Kenwood Press

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News: 01/15/2017

Animal safety in flood, mud, and slides

HALTER (Horse and Livestock Team Emergency Response) offers the following information during this winter’s heavy rains.

Sonoma, Marin, Napa, Yolo, and Solano County Animal Control agencies have resources and skills to assist in a large animal emergency.

Sonoma County Public Safety Information, Emergency Management Division, posts storm and emergency related updates. They can be reached by phone at 565-1152.

Sonoma County Animal Services (SCAS) can be reached at 565-7100.

Kenwood, Glen Ellen, and Graton Fire all have Large Animal Rescue capabilities. Call 911 or SCAS to request assistance with a large animal emergency. But be aware that in a declared disaster, fire service may not be able to divert resources for non-human emergencies.

Here are some important reminders, and things you can do if emergency services cannot reach you:

  • In an emergency, the fire service must save human lives first. Do not put yourself or rescuers in further danger.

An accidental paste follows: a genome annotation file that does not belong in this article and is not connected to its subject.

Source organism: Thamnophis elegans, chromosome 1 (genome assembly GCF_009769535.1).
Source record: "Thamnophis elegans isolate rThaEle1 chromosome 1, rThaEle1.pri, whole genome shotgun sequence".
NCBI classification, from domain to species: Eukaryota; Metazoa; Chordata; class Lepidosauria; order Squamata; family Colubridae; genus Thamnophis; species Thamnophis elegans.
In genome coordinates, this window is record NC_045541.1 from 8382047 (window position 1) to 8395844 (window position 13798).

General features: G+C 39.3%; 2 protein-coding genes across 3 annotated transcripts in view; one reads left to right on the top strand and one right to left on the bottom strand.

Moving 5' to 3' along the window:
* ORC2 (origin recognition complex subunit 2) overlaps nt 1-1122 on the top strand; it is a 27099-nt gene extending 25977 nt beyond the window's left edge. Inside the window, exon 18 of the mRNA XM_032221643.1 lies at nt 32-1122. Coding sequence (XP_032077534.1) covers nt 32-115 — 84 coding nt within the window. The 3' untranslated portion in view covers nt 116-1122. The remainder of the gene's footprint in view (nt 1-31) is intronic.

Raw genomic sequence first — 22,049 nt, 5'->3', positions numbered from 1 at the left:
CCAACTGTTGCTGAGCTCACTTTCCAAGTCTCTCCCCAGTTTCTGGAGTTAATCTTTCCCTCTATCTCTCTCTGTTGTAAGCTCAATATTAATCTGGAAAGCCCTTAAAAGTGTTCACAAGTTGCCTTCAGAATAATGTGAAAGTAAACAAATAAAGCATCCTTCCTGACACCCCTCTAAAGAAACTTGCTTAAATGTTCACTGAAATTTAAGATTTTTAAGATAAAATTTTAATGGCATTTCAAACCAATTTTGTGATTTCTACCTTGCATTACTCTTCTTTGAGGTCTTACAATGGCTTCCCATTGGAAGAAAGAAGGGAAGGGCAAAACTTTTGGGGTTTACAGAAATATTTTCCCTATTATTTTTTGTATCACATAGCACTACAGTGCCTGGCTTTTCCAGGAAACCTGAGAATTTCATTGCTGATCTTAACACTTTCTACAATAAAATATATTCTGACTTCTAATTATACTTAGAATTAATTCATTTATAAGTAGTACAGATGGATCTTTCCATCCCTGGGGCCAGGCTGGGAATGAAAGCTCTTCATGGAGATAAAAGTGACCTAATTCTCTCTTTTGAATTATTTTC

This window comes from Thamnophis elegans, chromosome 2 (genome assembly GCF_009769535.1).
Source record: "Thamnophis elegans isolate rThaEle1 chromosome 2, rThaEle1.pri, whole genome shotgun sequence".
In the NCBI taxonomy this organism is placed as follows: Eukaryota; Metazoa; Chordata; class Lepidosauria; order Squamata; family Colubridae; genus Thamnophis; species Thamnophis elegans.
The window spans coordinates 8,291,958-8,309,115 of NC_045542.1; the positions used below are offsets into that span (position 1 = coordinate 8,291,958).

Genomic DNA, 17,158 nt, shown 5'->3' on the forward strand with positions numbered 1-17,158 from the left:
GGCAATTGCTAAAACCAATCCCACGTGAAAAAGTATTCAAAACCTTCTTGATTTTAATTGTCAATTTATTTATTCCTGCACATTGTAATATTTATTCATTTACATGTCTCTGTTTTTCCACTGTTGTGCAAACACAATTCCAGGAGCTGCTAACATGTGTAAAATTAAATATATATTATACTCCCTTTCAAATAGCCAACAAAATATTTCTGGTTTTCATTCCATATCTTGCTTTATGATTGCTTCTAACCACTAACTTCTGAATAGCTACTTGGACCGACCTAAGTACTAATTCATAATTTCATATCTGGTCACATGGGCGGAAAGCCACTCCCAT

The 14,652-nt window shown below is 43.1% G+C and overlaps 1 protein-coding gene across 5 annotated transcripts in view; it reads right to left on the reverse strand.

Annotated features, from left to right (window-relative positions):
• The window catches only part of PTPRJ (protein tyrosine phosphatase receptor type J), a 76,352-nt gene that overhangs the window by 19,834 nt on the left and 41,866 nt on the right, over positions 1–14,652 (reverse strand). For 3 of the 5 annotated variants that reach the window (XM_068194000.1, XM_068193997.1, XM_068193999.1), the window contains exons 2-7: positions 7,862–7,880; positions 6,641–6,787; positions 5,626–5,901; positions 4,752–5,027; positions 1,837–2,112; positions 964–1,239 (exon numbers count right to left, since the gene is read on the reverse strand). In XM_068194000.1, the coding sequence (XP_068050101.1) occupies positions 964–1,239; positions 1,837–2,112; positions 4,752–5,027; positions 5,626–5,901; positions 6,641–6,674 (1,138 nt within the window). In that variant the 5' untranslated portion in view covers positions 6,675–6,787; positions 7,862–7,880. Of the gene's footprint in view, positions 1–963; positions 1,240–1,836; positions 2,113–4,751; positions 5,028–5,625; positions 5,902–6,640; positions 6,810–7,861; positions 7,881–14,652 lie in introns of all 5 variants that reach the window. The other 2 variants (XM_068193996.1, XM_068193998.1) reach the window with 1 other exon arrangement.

• Mud is very dangerous for large animals. Vital functions can be impacted in a short time. Improper extraction methods can cause more damage than the entrapment. 
  • Do not get into mud or deep water to attempt a rescue. Call 911. 
  • Try loosening mud around the animal by pumping in water or air. Use caution with electrical cords, diesel fuel, etc. Do not pull on the animal’s head. 
  • Make sure the animal has a safe zone to jump or walk into. Give the animal the opportunity to self-rescue. 
  • Assign a “Safety Person” to keep eyes on everything. 
  • In flooded pastures/ranch areas, the greatest danger can be submerged power lines, fences and barbwire. 
  • Do not attempt to move animals if you cannot see fence posts. 
  • If you are subject to severe flooding, mark fence posts at intervals, using tape or secure flags. 
  • Mark gates if possible. 
  • Remember: water is a super conductor! 
  • Stay safe during storms. Evacuate ASAP and move animals when possible. 
  • Leave dry food in shelters when possible. 
  • Use extreme caution when returning. 
  • Watch for floating containers and spreading contaminants, carcasses, hazardous debris, power lines, etc. 
  • Call 911 and/or Animal Control for carcass removal assistance. 
  • Public health and safety are everyone’s first priority. Animal health affects ours, too. 

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